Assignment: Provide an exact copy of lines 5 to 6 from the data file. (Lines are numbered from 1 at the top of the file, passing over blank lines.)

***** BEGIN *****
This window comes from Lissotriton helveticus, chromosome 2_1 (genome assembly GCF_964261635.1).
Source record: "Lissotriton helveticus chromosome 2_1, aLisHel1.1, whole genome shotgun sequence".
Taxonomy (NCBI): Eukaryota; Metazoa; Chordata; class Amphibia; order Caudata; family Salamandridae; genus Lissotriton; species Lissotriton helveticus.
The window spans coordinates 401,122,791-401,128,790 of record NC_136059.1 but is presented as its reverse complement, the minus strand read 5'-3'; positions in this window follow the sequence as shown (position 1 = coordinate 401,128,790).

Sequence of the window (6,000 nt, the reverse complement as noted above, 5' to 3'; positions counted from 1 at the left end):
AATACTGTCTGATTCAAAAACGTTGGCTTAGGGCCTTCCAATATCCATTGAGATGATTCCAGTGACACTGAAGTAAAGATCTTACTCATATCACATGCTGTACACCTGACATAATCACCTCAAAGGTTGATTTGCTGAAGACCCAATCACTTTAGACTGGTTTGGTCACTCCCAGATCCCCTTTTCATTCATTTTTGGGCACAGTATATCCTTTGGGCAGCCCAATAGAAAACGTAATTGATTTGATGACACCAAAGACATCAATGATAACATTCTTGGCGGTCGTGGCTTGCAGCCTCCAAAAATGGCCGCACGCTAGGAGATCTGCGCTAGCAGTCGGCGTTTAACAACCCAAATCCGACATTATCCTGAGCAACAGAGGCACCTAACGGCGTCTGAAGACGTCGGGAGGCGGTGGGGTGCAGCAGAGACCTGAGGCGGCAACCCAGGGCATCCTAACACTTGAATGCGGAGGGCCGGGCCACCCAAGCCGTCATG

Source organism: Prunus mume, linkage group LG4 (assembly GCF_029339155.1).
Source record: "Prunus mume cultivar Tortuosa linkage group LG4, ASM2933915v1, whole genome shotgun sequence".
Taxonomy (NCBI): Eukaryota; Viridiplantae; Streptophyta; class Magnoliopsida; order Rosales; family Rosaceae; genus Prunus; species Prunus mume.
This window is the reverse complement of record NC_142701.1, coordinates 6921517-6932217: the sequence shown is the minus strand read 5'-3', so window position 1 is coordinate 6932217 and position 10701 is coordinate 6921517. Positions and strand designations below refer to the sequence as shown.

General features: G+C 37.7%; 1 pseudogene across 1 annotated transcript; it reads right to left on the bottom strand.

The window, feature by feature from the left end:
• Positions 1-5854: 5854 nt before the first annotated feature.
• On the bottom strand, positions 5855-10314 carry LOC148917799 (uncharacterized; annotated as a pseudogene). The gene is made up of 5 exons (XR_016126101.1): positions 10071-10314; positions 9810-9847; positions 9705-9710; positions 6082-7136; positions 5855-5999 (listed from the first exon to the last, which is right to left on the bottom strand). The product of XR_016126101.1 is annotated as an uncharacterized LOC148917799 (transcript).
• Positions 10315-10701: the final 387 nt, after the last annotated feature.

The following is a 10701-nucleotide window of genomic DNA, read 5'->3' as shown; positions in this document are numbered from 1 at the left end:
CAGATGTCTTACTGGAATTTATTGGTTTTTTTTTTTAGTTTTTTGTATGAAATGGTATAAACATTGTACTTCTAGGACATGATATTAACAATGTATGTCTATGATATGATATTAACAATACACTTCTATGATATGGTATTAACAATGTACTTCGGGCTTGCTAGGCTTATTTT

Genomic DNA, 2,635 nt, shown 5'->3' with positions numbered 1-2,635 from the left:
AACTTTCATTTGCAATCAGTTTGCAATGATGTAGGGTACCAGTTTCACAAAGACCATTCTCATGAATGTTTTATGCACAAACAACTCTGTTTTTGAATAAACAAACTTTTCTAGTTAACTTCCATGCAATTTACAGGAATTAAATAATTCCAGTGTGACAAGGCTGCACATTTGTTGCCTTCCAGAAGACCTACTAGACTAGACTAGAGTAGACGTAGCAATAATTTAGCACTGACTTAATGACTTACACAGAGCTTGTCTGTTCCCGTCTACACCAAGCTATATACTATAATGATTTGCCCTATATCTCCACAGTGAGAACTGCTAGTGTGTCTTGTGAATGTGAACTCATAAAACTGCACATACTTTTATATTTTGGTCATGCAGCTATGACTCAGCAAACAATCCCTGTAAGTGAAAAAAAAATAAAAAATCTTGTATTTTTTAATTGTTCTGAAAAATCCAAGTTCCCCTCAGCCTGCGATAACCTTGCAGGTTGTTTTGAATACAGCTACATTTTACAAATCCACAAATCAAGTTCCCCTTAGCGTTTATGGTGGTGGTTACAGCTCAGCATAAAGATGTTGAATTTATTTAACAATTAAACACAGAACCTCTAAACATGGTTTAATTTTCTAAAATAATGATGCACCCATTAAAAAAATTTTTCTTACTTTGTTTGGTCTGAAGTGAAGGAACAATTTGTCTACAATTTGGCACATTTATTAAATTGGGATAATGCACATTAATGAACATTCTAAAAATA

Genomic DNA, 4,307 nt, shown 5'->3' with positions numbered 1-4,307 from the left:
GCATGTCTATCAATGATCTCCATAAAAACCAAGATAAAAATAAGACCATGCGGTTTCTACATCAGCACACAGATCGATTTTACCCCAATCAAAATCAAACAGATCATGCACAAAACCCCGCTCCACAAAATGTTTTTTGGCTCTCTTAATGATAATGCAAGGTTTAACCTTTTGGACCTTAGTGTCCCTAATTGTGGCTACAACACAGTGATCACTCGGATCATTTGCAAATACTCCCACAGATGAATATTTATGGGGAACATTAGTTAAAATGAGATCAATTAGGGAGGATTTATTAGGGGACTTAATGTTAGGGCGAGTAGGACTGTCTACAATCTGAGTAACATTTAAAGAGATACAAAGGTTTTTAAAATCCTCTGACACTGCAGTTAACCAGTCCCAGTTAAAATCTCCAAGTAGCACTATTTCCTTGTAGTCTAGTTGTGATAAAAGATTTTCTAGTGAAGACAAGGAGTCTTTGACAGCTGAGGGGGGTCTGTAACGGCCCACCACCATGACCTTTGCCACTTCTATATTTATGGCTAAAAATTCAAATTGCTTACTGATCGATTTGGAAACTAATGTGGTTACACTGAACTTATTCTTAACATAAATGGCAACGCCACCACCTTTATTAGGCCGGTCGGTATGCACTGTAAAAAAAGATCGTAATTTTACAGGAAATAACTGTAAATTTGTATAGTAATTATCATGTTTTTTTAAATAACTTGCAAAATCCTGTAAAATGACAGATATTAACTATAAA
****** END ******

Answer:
Sequence of the window (6,000 nt, the reverse complement as noted above, 5' to 3'; positions counted from 1 at the left end):
AATACTGTCTGATTCAAAAACGTTGGCTTAGGGCCTTCCAATATCCATTGAGATGATTCCAGTGACACTGAAGTAAAGATCTTACTCATATCACATGCTGTACACCTGACATAATCACCTCAAAGGTTGATTTGCTGAAGACCCAATCACTTTAGACTGGTTTGGTCACTCCCAGATCCCCTTTTCATTCATTTTTGGGCACAGTATATCCTTTGGGCAGCCCAATAGAAAACGTAATTGATTTGATGACACCAAAGACATCAATGATAACATTCTTGGCGGTCGTGGCTTGCAGCCTCCAAAAATGGCCGCACGCTAGGAGATCTGCGCTAGCAGTCGGCGTTTAACAACCCAAATCCGACATTATCCTGAGCAACAGAGGCACCTAACGGCGTCTGAAGACGTCGGGAGGCGGTGGGGTGCAGCAGAGACCTGAGGCGGCAACCCAGGGCATCCTAACACTTGAATGCGGAGGGCCGGGCCACCCAAGCCGTCATG